Prior art search: When simple and obvious concepts are patented in a different industry
Patent attorneys are often in a zero-sum game when it comes to litigation. Wins are attributed to how strong the prior art is with the attorney. My job is to find this prior art.
Most patent search companies run patent searches like every prior art search is same. If I have to be raw and summarize, it is all about: Pick up the keywords and shove it to the patent database.
I feel lucky my team and company operates differently.
We connect dots, find anomalies (hidden signals), locate leads, and then use the standard process of searching.
At GreyB, we call this as Investigative Searching vs. just a prior art search.
I want to explain how I used this approach in an actual project. I was given the job of invalidating a mechanical concept claimed in the patent. The patent was describing the pen-like structure of an e-cigarette. The claims were specific to the upper body covered with a cap-like holder.
To give you an idea, here’s a general picture from the internet to show what we mean by the holder.
Something simple, perhaps a bit obvious too is claimed and the patent is granted.
This is often frustrating.
The granted claim set in a patent highlights the novelty of the patent. For a searcher, the search becomes complex when what is claimed is a simple concept, like in my case, a mechanical arrangement. My best guess is, the patent is granted because the concept seemed new in the field of e-cigarettes, and the examiner let it through.
I am not a smoker, but I understand technology, and that matters here.
We started with our search. Patents were searched on the patent databases. In parallel, scientific literature was searched too. There came up no good results in the search across databases. Locating prior art was getting complex.
We try to follow many methods of searching. One that worked in this case was – observe what happened in the industry around this patent. An invention can’t come out of thin air. There must be some back story and it can be inconspicuous.
What did we observe first: There were many products in the market, mostly after the cut-off date of the patent. One theory is established, it is not a product that one player manufactured. There seems to be a trend of the claimed structure in the products offered by industry.
Second observation: Most of the products are launched within 5-7 months of the patent grant. This is something to be investigated further. Why did this happen?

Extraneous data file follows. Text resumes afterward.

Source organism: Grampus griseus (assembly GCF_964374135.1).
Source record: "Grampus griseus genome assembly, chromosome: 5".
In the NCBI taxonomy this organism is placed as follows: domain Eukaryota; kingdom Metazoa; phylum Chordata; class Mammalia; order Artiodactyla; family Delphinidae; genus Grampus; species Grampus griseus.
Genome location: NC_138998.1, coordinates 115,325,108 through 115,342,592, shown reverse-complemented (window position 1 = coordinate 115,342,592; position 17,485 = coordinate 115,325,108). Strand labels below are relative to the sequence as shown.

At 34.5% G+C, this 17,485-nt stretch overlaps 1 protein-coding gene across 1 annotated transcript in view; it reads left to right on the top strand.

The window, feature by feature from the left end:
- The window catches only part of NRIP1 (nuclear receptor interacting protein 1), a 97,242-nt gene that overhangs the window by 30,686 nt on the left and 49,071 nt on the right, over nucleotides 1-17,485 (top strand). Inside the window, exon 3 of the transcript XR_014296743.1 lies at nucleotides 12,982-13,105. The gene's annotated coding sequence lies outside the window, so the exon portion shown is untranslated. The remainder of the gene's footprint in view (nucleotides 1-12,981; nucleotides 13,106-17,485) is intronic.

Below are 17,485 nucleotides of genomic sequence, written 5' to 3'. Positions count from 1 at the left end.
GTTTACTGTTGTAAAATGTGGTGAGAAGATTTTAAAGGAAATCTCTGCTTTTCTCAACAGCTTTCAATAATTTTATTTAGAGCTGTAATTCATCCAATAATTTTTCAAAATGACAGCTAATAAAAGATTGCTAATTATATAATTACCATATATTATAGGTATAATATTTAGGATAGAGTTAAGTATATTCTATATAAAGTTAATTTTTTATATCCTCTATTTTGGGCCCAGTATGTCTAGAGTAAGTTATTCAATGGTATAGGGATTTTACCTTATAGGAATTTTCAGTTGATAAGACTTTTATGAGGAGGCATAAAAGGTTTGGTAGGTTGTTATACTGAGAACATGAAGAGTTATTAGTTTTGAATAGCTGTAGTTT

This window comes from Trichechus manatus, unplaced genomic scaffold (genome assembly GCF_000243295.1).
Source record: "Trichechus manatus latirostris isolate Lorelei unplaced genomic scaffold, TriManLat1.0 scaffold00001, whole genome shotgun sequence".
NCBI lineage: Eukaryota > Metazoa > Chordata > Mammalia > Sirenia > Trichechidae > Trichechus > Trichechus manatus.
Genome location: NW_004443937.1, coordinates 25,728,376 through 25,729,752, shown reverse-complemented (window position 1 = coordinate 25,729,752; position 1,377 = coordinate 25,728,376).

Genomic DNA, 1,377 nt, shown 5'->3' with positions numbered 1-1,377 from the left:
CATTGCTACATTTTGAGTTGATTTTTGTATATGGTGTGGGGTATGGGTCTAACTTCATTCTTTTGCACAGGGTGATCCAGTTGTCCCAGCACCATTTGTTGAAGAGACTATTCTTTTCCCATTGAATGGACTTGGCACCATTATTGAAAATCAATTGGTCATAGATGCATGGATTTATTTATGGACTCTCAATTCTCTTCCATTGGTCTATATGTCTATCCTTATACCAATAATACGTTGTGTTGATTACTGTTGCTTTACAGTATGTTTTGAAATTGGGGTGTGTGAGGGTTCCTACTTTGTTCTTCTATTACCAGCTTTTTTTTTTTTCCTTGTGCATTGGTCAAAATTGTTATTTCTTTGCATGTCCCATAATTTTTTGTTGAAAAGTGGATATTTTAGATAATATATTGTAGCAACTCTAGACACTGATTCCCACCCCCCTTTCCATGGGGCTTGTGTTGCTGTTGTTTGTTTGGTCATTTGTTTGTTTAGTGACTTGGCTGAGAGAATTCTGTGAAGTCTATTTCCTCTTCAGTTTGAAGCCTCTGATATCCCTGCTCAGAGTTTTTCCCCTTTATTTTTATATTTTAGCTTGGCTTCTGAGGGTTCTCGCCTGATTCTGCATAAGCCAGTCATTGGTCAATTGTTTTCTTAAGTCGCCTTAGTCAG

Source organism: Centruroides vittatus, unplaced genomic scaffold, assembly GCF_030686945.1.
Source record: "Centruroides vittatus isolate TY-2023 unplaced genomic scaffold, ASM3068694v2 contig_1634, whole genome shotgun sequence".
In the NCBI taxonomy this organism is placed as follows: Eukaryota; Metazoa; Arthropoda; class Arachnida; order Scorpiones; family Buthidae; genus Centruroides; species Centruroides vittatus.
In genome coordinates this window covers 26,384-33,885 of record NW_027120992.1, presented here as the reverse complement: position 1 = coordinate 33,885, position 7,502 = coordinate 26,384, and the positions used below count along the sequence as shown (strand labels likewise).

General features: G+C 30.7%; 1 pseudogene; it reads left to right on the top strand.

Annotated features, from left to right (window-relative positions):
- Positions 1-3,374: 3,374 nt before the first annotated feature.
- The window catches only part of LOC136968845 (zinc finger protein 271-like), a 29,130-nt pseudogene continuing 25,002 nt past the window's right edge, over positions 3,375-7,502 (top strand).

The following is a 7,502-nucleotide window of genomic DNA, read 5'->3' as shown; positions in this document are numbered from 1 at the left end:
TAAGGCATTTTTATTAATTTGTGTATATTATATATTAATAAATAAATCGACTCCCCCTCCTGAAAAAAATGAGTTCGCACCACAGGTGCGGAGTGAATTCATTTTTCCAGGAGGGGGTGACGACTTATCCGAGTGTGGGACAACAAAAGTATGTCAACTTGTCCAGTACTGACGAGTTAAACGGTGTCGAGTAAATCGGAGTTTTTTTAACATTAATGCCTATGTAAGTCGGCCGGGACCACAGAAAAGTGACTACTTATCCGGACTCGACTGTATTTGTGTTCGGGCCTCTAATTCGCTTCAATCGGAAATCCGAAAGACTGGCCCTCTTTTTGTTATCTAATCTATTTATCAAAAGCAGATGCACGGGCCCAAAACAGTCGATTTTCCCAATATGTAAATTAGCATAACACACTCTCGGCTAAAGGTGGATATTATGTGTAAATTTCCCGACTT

I started building a timeline of patents and the launch date of products. In this chronology, I found a Kamry product. The interesting part is the product has a similar structure. What really made me curious was that the product was launched just a week before the cut off date of the patent.
TIP: Plotting chronology of products with timeline around the cut-off date helps you better understand what led the filing of the patent.
I start exploring Kamry products in further detail. I located the Kamry product from “DHgate.com”.
What is so special here? Well, the website has customer comments, date stamped too. I observed customer comments were uploaded two weeks before the cut off date of the patent. However, the same problem persists. Disclosure is not to the level that I can challenge the claims.
The inner shape of the holder was not clear from the uploaded product images. If the product is similar, I have come so far, there must be something else which I am missing.
Curiosity is the reason you will find prior art, it has always worked for me as a patent searcher.
Some customers did get the product. Now I try to imagine what do people do who acquire the most recent product which is not available in abundance in the market. They flaunt about it. They make social media posts about it. And, they sometimes make videos of the unboxing, how-to guides, the reviews of the product.
This was the turning point.
All I did was searched for the Kamry product videos on YouTube. It is such a surprise that search terms like “Original Kamry 2.0 plus” on Youtube will prove to be a source of prior art?
I got 15 such videos. One particular video was more descriptive. It showed the internal structure of the holder very clearly.
Now as per the laws (US/EP), we can use YouTube videos that are publicly available before the cut-off date as prior art. So, the first thing that I did after getting this video was checking its uploaded date. This video was uploaded one month prior to the cut-off date.
As the external shape (along with internal structure) was exactly similar to the required one, so this video contributed as strong prior art.
Don’t just think prior art is an old patent. Prior art can be anything.
Learnings from the project
The most important learning that I gathered from this project is to prioritize the initial search field and in case you get a good lead, explore it completely. There are different ways to explore in a search but the way you choose must have some logic behind it.
Additionally, having the knowledge and knowing how to implement it at the right time really helps. In the above case, it was the awareness and application of the law that we can use publicly available YouTube videos uploaded before the cut-off date as prior art.
In the past few years, I have learned that cultivating an investigative approach towards searches is pretty crucial to attain any success. Want to know more about the investigative approach at work? Click here to find out.
Wanna try the power of this investigative approach on your invalidation searches? Fill the form below and we’ll get right to it!
Authored by: Surbhi Gautam, Research Analyst.